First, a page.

Revision: 20071210_233833 | All Revisions
My wife and I just had a newborn. Traditionally, the Chinese newborn mothers get a full month of rest. They do nothing, except eat, feed the baby, sleep, and minor exercise when they feel up to it. They start on a low-sodium, low-sugar, and low-spice diet. This practice eliminates stress and helps The mother recover quickly. In Asian countries, it is relatively easy to find an "expert" to help at home. In the U.S., finding that Kind of help is virtually impossible.
On the other hand, there are many home nursing centers in large, Asian-populated U.S. cities. These nursing centers have one or more after birth "experts" to take care of the mother and the newborn. They will cook for the mother, change diapers, do laundry, and bring the baby to the mother for feedings. Most, if not all, of these nursing centers have WiFi access for the guests.
My wife checked into one of these nursing homes soon after giving birth. I, on the other hand, have to catch up on chores at home and at work. Nevertheless, I wanted to be with our baby and my wife all the time. Plus, my wife would feel better if I check in on her often. So I decided to set up a remote web cam for me to see them while I am away (see photo below).
In this article, I will explain how to set up a remote web cam on a Windows XP computer with a basic web cam. The same procedure works for a desktop or a notebook computer. I choose a basic web cam over a stand-alone network web cam because 1) I already have one; and 2) I don't have administration access to the remote router to allow outside viewing of the remote web cam.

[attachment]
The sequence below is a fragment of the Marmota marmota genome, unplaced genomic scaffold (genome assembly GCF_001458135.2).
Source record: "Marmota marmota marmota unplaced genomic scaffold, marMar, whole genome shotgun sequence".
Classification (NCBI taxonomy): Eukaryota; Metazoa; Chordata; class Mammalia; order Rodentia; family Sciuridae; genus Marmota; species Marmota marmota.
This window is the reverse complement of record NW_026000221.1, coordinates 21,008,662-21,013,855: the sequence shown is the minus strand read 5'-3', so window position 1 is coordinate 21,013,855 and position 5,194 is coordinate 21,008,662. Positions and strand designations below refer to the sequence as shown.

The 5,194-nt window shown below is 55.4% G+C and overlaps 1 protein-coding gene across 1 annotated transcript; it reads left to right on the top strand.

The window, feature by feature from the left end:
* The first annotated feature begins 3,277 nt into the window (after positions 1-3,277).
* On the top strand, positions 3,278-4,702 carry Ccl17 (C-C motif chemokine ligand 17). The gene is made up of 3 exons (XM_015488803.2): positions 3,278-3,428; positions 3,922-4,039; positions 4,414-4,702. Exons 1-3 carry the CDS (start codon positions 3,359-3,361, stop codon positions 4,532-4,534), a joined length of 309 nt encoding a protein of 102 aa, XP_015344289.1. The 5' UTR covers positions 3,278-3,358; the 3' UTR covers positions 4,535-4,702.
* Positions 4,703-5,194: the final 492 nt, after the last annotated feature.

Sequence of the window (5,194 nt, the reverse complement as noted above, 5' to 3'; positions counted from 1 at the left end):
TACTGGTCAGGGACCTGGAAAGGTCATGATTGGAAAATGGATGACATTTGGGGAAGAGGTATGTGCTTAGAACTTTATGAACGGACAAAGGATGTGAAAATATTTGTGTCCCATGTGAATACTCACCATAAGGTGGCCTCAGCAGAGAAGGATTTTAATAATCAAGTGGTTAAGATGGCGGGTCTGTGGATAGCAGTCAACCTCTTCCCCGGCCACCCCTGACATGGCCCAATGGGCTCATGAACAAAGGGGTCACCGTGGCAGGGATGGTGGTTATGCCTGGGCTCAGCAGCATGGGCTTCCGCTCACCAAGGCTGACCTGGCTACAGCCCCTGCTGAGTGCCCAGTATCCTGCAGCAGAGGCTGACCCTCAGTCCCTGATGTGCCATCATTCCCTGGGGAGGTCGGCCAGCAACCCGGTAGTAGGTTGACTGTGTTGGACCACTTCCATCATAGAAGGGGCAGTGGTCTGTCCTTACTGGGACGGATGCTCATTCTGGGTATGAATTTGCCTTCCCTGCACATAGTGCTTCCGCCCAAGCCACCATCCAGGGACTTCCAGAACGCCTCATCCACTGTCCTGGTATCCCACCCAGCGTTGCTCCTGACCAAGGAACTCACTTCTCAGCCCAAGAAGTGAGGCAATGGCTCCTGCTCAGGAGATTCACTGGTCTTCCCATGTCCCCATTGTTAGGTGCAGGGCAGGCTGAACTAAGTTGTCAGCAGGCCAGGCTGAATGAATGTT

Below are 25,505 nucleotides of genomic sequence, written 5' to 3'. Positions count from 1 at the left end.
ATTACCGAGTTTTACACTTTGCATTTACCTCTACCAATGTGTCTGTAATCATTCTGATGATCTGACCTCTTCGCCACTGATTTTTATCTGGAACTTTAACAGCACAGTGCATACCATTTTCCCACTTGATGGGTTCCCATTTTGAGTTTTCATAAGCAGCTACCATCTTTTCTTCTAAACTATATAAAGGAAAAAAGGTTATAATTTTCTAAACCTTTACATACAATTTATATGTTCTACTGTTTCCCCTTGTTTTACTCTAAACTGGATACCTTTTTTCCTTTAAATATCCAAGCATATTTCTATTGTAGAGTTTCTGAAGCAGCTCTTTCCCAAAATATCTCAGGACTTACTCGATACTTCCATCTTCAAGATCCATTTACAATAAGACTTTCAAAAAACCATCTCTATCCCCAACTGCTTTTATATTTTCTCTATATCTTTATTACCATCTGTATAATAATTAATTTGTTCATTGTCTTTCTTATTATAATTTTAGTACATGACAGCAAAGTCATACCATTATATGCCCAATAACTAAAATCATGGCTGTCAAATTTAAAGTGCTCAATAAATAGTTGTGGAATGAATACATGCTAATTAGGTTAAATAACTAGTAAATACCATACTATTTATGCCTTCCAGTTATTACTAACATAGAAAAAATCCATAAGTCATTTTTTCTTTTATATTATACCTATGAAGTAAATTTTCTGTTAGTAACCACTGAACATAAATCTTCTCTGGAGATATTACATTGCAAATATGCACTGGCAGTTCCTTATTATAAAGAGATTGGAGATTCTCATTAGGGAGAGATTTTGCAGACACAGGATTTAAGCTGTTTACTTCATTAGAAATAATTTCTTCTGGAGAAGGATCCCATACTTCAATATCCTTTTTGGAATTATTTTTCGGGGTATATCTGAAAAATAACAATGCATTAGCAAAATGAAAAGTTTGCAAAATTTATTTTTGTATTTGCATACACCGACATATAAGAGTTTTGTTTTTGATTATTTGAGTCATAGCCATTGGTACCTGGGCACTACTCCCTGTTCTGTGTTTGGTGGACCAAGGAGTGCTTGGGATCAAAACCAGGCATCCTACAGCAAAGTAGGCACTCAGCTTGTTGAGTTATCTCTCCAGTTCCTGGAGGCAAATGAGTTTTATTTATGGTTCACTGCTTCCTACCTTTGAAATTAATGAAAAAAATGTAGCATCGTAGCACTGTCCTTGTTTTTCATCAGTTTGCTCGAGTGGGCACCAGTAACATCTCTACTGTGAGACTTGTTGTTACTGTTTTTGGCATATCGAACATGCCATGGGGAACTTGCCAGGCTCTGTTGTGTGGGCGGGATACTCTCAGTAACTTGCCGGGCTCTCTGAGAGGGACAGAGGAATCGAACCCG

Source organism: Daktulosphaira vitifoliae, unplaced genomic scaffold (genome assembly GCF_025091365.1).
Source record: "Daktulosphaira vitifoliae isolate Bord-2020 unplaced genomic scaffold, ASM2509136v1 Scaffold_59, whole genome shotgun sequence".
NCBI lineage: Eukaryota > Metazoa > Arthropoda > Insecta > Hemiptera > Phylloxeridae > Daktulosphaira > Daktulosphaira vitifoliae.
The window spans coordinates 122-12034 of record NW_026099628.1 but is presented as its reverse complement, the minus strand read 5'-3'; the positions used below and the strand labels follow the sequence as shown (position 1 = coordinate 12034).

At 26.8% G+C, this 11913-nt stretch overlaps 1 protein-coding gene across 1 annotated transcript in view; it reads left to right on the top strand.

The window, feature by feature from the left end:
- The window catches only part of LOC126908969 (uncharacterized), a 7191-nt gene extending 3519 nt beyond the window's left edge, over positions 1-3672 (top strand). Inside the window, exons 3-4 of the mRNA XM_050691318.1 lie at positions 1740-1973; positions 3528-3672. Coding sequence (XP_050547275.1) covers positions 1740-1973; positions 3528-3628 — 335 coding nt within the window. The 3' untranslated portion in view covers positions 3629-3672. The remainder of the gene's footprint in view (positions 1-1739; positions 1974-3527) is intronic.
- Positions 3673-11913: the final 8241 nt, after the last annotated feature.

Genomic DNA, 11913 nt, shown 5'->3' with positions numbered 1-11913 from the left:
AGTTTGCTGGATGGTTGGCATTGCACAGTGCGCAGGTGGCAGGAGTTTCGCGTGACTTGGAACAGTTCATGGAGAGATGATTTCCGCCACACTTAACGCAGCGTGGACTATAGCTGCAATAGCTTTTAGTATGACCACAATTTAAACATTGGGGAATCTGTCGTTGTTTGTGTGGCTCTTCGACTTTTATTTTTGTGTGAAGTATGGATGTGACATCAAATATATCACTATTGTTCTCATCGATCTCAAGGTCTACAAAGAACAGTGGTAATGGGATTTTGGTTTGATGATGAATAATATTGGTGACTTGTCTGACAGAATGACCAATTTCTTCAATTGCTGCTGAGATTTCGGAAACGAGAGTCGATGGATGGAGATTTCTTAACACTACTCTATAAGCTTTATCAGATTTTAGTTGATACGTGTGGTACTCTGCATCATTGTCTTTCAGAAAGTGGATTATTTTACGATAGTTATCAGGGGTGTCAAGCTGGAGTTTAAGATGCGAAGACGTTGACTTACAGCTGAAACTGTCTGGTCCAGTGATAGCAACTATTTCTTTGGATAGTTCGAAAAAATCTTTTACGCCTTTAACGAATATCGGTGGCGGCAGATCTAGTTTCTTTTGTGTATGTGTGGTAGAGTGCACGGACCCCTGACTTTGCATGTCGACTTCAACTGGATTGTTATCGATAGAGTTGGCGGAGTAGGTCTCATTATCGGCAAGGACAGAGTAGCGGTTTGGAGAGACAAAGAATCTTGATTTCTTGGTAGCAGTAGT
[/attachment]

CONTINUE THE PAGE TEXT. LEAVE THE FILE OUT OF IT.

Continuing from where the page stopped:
It you are familiar with Linux, you can substitute a Linux computer. I chose Windows XP because that is what my wife is running on her notebook computer; I didn't want to set up another computer in her room.
The idea is to have the remote web cam computer capture and transmit images over the WiFi link to a web server. The remote web cam computer can't serve the image itself because it is behind a firewall/router that you don't have permission to re-configure.
The web server can be one you set up at home or at a web hosting service. You may already have one that can be used for this purpose. Setting up a web server or a web hosting service is beyond the scope of this article.
You can use any imaging device that your operating system recognizes. I've use the IBM PC Camera (USB web cam), the Sony DCR-TRV350 Handycam (Firewire), and the Playstation 2 Eye Toy; they all work. See these articles to set-up these devices:
Fwink is a free, open source web cam software for Microsoft Windows 98, ME, 2000, and XP. I choose this software because my wife's computer runs windows XP. It being free, open source, and small are also big pluses. It also serves my need because it can transfer images over the network to my web server. You can get a copy of Fwink from "Related links" below.
Its only shortcome is that it only supports the FTP for network transfer. It's less secure than some other transfer portocols. I can live with this insecurity for a month. Most web hosting services support FTP uploads, so you probably already have access to FTP. If not, you can set-up a FTP daemon on your own Linux web server quite easily. Check out the "Installing Telnet Daemon on Ubuntu" and "Installing FTP Daemon on Ubuntu" articles in "Related Links" below for more details.
So far, Fwink and Windows XP has ran continuously for about a week or so without crashing.
As of this writing, Fwink is at version 0.9.95. There are three different distributions for Windows:
You'll have to download the one for the Windows you are running. After downloading the software, installation is as easy as double-clicking on the executable and clicking "Next >" a few times.
After installing Fwink, run it from the "Start" menu. You might not see anything at first. You'll need to configure it. Click on "Settings..." to configure Fwink.